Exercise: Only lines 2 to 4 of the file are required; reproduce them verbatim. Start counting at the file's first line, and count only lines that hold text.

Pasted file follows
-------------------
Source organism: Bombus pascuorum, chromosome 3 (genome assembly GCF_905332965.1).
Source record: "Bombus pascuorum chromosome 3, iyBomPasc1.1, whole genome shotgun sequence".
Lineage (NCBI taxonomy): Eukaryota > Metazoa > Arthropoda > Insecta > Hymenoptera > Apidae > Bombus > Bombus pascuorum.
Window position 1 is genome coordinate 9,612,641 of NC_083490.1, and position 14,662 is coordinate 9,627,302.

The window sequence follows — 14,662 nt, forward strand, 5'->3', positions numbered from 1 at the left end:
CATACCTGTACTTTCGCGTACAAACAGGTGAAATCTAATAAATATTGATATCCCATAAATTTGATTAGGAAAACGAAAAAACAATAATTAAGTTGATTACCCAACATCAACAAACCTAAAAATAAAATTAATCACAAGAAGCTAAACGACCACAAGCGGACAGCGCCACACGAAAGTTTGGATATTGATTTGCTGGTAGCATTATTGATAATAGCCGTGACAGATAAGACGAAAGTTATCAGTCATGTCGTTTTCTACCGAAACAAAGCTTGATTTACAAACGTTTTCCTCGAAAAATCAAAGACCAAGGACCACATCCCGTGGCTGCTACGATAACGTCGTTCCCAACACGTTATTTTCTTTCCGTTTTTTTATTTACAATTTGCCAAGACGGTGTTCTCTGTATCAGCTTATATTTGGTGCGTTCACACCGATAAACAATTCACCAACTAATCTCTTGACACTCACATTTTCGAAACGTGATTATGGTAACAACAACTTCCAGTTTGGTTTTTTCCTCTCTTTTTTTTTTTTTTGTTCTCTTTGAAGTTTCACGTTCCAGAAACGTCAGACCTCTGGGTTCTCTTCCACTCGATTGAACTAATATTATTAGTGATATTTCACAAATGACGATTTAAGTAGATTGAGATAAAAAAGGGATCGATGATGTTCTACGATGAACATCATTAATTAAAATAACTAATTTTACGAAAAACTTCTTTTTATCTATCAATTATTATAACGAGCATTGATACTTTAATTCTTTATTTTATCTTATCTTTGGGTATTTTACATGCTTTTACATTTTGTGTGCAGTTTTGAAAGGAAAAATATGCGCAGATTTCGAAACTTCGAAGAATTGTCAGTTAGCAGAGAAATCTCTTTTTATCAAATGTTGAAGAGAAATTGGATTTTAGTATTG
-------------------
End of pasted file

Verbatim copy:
Source record: "Bombus pascuorum chromosome 3, iyBomPasc1.1, whole genome shotgun sequence".
Lineage (NCBI taxonomy): Eukaryota > Metazoa > Arthropoda > Insecta > Hymenoptera > Apidae > Bombus > Bombus pascuorum.
Window position 1 is genome coordinate 9,612,641 of NC_083490.1, and position 14,662 is coordinate 9,627,302.